Beginner’s guide to cross-functional teams

Editor’s note: You may remember that recently we announced a partnership with Alliance and the renowned Vlerick Business School for an upcoming interactive masterclass designed specifically for marketing and growth teams working at European tech scale-ups. This article, written by Robin Geers, the founder and CEO of Alliance, and edited by, is part of this partnership. In fact, this is the first piece in a series of stories with the goal of touching upon important topics before the five-week intensive masterclass begins. All credits for the practical insights in this specific post goes to one of the experts from the program: Dean Bakker (director of product at N26).

If you’ve ever worked for a reasonably large organisation, you’re probably familiar with the functional model where people are organised by their role or skill set (e.g. sales, marketing, product, engineering, etc.). It’s the most common structure that provides lots of benefits, such as clear accountability, specialisation, and productivity.

Fast-growing startups, on the other hand, quickly realise that there are limitations to the applicability of the functional model. It turns out that from around 100 employees “silos” start to arise, making collaboration between teams and departments unnecessarily difficult.

With this increasing complexity, comes the slow decision-making, convoluted communication, and inefficient organisational learning. Because at the end of the day, when working in “silos”, you end up with people who are similar to yourself. This limits you to discover new knowledge.

Have you ever wondered:

  • Why are we focusing so much on product feature X, and not Y?
  • Why are we doing marketing campaigns in the UK, and not in Germany?

Perhaps having closer relationships with product, sales, marketing, and customer service teams could help you to answer these questions. According to Dean Bakker, director of product at N26 and one of the experts in Alliance’s upcoming masterclass, that is exactly why these are the advantages of cross-functional teams.

Functional versus cross-functional teams

In response to global markets becoming more competitive, and the path to success for companies getting more varied, more and more organisations are starting to favour teamwork, innovation, and communication over functional speciality.

Let’s be honest here, setting up and leading cross-functional teams the right way is no walk in the park. Looking at other organisations and cherry-picking a single technique to implement within your organisation ignores the fact that the context, values and life-stage of your organisation are likely to be different to someone else’s.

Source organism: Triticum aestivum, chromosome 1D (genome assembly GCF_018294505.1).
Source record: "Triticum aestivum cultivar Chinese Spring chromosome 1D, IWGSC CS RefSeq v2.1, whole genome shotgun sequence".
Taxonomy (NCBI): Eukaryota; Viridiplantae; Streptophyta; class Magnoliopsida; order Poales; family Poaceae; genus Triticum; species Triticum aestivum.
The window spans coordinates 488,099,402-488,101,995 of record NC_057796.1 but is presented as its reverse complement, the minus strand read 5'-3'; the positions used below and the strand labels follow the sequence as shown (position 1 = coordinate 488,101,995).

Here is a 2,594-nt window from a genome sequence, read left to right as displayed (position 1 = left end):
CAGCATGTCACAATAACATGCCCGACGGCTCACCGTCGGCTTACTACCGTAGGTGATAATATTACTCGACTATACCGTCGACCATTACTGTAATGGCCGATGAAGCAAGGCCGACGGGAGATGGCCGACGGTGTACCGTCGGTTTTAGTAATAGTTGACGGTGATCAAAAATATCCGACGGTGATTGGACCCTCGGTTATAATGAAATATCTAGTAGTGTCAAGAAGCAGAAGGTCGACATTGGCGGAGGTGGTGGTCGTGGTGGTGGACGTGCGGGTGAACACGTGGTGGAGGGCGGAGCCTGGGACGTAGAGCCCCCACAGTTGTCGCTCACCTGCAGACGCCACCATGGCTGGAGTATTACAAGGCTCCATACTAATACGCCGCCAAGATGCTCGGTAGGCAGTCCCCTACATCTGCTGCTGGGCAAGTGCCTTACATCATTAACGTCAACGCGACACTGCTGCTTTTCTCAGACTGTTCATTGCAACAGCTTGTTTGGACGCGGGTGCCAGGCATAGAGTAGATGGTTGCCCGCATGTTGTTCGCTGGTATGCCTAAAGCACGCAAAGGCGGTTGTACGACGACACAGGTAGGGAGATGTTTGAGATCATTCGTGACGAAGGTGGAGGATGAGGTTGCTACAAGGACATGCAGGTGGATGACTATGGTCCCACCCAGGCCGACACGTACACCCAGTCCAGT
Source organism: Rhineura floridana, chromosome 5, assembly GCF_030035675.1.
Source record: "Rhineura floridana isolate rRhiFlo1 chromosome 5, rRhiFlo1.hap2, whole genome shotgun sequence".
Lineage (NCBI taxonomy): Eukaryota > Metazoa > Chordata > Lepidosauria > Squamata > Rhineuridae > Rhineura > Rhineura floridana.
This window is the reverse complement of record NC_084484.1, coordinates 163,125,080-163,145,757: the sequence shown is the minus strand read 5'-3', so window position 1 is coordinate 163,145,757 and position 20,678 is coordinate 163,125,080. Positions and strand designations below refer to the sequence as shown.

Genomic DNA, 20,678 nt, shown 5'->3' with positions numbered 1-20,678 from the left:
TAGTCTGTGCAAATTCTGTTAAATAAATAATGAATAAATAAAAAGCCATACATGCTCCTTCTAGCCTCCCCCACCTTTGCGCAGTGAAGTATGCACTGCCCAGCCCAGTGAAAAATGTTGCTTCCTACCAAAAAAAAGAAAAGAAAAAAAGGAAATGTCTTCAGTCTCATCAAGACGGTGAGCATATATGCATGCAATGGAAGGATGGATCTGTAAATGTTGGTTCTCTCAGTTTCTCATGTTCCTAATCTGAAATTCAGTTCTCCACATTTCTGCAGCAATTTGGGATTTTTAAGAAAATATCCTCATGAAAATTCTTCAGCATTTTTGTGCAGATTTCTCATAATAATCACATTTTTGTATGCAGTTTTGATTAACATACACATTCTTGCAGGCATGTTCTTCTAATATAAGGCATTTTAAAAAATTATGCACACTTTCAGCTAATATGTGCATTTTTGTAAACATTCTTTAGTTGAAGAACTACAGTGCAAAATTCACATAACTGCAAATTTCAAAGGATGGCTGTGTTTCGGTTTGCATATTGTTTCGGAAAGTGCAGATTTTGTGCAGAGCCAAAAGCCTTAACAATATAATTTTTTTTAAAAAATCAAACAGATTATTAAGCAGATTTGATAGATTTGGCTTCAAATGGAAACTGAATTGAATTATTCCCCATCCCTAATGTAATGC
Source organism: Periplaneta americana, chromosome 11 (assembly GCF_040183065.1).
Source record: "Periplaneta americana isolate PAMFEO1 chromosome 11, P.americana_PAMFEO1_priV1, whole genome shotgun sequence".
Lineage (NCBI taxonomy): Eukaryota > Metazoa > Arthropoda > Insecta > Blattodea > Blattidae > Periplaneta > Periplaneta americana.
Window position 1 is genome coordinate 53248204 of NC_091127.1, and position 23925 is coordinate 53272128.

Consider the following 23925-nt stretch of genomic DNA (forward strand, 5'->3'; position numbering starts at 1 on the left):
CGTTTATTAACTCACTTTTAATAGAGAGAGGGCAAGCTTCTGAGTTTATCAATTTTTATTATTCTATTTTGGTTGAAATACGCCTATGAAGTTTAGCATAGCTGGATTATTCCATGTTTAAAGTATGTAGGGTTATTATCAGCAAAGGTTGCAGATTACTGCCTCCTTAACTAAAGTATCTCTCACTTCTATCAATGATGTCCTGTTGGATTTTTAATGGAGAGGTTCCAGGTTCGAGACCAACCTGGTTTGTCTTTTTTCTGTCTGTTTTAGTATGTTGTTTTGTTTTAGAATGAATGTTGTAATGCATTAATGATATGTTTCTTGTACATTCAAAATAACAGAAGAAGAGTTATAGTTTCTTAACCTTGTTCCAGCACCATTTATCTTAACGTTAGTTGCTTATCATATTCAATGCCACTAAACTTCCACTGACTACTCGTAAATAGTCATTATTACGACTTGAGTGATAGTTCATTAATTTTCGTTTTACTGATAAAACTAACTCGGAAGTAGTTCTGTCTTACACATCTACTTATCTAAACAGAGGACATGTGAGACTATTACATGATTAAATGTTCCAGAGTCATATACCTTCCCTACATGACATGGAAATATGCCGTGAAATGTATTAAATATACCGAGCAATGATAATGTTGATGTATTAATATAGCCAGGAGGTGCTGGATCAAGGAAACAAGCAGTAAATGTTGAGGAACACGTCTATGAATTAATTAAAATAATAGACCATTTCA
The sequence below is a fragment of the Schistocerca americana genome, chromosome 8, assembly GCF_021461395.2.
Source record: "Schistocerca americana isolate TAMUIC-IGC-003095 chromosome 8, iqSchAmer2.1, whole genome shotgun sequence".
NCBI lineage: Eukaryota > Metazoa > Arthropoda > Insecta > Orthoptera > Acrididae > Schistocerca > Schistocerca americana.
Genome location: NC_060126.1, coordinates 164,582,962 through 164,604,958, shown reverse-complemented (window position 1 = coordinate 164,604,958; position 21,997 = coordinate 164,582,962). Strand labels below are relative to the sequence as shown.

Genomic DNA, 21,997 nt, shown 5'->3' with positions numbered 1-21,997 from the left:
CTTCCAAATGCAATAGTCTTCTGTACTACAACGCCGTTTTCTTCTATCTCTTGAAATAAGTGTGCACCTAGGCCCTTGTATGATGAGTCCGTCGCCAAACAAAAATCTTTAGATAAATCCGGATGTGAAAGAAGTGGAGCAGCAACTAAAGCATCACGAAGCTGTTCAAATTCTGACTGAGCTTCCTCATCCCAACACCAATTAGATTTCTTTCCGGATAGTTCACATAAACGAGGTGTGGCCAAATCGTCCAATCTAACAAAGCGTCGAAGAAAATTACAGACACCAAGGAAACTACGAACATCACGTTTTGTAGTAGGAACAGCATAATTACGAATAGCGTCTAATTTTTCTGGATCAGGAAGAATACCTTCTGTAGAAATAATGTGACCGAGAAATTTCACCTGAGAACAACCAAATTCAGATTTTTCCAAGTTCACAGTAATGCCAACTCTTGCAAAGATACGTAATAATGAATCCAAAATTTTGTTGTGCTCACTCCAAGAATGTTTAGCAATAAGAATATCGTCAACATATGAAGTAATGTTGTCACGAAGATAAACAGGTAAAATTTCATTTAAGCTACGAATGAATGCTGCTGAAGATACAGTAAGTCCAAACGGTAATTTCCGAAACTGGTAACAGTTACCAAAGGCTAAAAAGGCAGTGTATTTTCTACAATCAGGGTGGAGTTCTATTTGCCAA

For the organisations that have demonstrated success with cross-functional teams, it’s highly likely that they have a supporting set of values and processes that truly empower the teams to help make this organisational model thrive. For example:

  • Who decides what each team can or should build? Is it the founder or the team?
  • What information drives decision making? Budget, time-to-market, utilisation, predictability or commercial success?
  • How should we communicate with each other and update on our progress?

This list goes on and on, and depending on your answer, cross-functional teams may either be a great fit… or they may be a huge distraction and a limiting factor to your efficiency in achieving your desired goals.

So before you decide to work with cross-functional teams, look inwardly and ask yourself: what am I trying to achieve?

Are you looking to further penetrate the market that you currently exist within, or are you looking to develop new products? Is it important that leadership maintains control of decision-making, or would you benefit from pushing it to the teams that are closer to your customers?

Armed with a clear understanding of your goals and a deep self-reflection of your culture and value system, you will have a huge advantage in answering the question of how to organise yourself for success.

Maybe your answer is to have truly empowered cross-functional teams optimised for time-to-value and innovation, or maybe it’s not and you want to optimise for speed, predictability and control.

Either way, there’s one thing that’s for certain when you decide how to organise and attempt to scale your organisation from 1 team to 100 teams: the answer to the questions and the associated problems will be amplified one way or another, they are never diminished.

The key to success for leading cross-functional teams is getting the balance right between alignment and autonomy. Stay tuned for a more hands-on, step-by-step practical guide on cross-functional team leadership to be published on soon.

Featured image credit: Providence Doucet on Unsplash

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